Specifically, extraction permit holders would be tasked to take measures to minimize adverse effects post-extraction, such as potential seismic activities. They also would be obliged to support analyses of seismic activities. Furthermore, the bill redirects reporting efforts; this responsibility would mainly fall on the Netherlands Petroleum Company (NAM - Nederlandse Aardolie Maatschappij). Shell and ExxonMobil jointly own NAM with equal share. NAM has been the main concession holder of Dutch gas exploration in the Netherlands since the beginning of gas extraction in the country.

Impactful Amendments

The House of Representatives comfortably adopted the bill on 12 March with 146 of the 150 votes; only Forum for Democracy (Forum voor Democratie - FVD) and JA21 voted against the bill. Notable are the motions and amendments passed together with the bill.

MP Tjeerd de Groot's successful amendment would no longer allow mineral and gas extraction permits in the Nature 2000-protected Wadden Sea area, further limiting gas extraction in the Netherlands. The amendment comes after a dispute between NAM and the government, which led to the Council of State ruling that the government must clarify whether it will permit drilling in the Wadden Sea. State Secretary for Mining Hans Vijlbrief stated before the vote that extraction in the area would not be allowed.

Additional amendments to the bill were adopted, increasing the responsibility post-extraction for NAM. Furthermore, a new amendment would also require concession holders to meet the social responsibility criteria with every approval of a new extraction plan in the Netherlands, not only when issuing the initial exploration and extraction permit.

Security Challenges

Within the current energy climate, stopping the gas extraction from the Groningen field poses energy security challenges to the Netherlands. While current legislation and regulation already severely limited any extraction from the Groningen field, The government left open the opportunity to restart extraction when needed. When this bill comes into force, The Groningen field failsafe will be fully gone.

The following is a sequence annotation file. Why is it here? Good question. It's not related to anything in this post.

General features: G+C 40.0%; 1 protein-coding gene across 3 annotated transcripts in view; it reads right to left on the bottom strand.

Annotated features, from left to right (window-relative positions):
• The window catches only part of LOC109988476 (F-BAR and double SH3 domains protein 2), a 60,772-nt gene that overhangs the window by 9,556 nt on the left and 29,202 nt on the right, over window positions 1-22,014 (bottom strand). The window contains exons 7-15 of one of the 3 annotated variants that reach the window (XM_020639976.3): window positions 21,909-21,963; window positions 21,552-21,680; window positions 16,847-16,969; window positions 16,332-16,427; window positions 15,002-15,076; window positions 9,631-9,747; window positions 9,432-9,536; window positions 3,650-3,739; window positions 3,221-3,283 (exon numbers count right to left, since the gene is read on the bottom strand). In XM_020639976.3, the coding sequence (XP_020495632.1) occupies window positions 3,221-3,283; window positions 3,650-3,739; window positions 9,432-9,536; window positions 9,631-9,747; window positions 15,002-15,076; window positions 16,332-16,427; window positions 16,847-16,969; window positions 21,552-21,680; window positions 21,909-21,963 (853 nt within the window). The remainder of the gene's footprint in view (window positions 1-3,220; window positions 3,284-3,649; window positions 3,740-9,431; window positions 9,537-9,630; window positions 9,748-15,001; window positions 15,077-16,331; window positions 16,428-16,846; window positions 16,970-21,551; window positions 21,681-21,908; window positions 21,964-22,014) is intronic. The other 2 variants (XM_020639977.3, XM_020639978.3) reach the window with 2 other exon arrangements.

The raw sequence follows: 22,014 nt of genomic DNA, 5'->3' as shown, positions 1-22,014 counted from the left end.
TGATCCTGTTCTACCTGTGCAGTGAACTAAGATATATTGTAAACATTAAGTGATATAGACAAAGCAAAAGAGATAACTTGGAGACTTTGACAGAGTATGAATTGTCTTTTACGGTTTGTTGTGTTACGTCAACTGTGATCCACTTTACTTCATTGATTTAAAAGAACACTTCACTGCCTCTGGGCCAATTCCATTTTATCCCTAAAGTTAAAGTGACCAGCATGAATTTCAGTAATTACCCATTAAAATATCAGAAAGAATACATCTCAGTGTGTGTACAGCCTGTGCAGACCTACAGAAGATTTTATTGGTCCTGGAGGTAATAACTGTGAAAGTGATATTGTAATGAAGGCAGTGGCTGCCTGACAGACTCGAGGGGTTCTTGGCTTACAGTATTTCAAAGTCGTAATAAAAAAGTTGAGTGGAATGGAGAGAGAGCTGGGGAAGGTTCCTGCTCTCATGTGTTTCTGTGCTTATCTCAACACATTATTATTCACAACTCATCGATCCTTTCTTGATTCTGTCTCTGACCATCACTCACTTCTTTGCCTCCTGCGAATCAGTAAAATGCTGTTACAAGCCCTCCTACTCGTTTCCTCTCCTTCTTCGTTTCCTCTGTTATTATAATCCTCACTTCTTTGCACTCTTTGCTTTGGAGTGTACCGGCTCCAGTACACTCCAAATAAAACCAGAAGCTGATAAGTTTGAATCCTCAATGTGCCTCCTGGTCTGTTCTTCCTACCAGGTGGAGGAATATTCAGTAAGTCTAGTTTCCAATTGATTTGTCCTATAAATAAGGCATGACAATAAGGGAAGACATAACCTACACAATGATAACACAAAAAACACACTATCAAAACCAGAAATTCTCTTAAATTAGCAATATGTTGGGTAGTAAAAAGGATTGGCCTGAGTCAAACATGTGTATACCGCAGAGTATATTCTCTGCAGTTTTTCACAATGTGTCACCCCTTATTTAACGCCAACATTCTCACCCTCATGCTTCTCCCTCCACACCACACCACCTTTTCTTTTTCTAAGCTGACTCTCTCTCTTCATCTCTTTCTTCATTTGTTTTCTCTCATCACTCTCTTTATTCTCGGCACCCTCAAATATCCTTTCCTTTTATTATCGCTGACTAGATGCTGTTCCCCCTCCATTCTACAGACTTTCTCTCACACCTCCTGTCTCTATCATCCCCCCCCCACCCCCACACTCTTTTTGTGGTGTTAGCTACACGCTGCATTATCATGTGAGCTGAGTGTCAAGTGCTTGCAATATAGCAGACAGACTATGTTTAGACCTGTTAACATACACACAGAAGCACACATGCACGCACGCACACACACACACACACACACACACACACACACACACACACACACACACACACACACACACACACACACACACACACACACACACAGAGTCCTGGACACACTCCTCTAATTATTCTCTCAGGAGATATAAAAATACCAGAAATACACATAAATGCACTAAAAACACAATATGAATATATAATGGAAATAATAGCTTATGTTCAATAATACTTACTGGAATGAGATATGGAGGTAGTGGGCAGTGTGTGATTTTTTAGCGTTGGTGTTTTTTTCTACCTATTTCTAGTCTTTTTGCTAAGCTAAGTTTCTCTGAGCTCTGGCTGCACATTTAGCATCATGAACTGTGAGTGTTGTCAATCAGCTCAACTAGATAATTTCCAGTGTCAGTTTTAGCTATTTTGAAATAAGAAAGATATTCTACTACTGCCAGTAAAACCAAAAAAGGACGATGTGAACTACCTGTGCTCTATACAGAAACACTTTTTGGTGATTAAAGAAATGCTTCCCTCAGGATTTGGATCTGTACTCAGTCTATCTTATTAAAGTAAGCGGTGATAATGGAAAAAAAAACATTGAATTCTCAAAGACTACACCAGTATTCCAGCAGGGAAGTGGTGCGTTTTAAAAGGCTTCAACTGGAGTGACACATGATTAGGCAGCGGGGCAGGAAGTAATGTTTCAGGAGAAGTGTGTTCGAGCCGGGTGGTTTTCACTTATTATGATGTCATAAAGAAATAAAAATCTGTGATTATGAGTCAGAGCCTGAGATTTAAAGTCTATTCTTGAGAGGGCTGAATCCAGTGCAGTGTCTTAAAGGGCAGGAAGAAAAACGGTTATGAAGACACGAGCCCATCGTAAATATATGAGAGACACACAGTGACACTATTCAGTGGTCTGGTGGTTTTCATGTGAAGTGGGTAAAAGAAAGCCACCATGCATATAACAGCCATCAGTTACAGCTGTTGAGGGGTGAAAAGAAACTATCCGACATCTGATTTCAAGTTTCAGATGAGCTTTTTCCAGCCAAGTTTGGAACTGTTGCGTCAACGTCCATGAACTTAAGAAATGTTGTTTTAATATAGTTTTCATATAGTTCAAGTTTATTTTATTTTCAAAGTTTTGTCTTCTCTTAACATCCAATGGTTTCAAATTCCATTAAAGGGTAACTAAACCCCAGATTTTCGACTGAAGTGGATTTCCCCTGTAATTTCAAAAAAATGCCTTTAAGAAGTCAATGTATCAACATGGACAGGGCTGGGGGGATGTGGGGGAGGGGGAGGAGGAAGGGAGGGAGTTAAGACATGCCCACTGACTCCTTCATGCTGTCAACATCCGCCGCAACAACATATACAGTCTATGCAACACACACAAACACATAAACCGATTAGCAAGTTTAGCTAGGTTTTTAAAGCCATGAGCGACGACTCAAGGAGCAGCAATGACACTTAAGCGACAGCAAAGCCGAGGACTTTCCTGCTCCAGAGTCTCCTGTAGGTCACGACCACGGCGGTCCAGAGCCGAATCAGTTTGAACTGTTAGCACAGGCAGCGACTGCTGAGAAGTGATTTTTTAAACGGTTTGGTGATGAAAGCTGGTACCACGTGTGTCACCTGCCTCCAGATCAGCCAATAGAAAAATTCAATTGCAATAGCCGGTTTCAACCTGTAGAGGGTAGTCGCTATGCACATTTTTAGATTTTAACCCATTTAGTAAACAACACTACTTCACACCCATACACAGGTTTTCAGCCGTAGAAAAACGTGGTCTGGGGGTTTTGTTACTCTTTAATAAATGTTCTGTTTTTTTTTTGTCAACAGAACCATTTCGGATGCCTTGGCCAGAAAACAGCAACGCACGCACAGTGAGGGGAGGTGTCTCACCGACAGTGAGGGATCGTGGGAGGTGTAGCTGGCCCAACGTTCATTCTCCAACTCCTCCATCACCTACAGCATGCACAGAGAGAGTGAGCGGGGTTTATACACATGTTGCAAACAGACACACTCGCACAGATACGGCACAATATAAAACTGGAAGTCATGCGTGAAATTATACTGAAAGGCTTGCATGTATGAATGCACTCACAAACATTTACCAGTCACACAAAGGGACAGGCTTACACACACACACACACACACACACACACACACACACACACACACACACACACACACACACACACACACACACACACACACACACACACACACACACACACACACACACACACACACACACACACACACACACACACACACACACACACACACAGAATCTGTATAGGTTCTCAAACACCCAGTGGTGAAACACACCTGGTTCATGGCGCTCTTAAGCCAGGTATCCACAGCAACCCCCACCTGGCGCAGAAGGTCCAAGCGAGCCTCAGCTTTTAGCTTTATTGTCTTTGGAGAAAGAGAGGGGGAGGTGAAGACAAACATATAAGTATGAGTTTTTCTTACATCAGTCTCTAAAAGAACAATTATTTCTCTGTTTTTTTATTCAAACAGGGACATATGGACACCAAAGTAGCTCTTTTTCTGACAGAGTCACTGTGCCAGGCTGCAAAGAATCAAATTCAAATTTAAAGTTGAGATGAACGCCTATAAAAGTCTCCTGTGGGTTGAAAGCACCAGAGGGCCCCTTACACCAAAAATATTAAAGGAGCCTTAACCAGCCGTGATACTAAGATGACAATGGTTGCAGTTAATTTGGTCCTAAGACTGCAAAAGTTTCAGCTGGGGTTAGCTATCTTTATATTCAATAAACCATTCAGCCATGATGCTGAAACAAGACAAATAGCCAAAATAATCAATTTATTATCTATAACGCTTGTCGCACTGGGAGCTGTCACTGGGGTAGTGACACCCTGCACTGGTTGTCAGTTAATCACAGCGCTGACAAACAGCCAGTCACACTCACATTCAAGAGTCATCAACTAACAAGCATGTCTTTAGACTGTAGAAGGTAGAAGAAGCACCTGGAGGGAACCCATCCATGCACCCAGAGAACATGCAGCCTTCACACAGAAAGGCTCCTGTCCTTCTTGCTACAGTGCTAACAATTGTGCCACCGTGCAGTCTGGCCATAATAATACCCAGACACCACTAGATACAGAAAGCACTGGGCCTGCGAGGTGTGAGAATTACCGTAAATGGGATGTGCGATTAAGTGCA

Additionally, gas supply in Europe continues to be severely affected by the Russian invasion of Ukraine, leading to increased demand for gas from alternative sources such as liquefied natural gas (LNG) imports and domestic extraction when possible. The Netherlands has already increased its LNG imports and will remain dependent on it for at least the near future. According to the U.S. Energy Information Administration, the Netherlands is one of the biggest imports of the U.S. LNG, which has a considerable environmental footprint due to transport and methane losses associated with shale gas production in the U.S.

Furthermore, there will be an effort to increase the extraction of the remaining gas fields in the Netherlands. Approximately 50 percent of these fields are located offshore in the North Sea. In 2022, Secretary of State Vijlbrief informed the parliament of the government's plan to increase North Sea gas extraction. However, in a subsequent communication in September 2023, Vijlbrief acknowledged that these efforts had been unsuccessful so far. Following the lack of results, the House of Representatives adopted a motion urging the government to take additional measures to ramp up North Sea extraction.

Although gas extraction in the Groningen fields will most likely come to an end, gas will remain an important part of the Dutch energy mix for the foreseeable future. Moving forward, it will prove crucial for the Netherlands to successfully accelerate the off-shore gas extraction, while renewable sources further develop.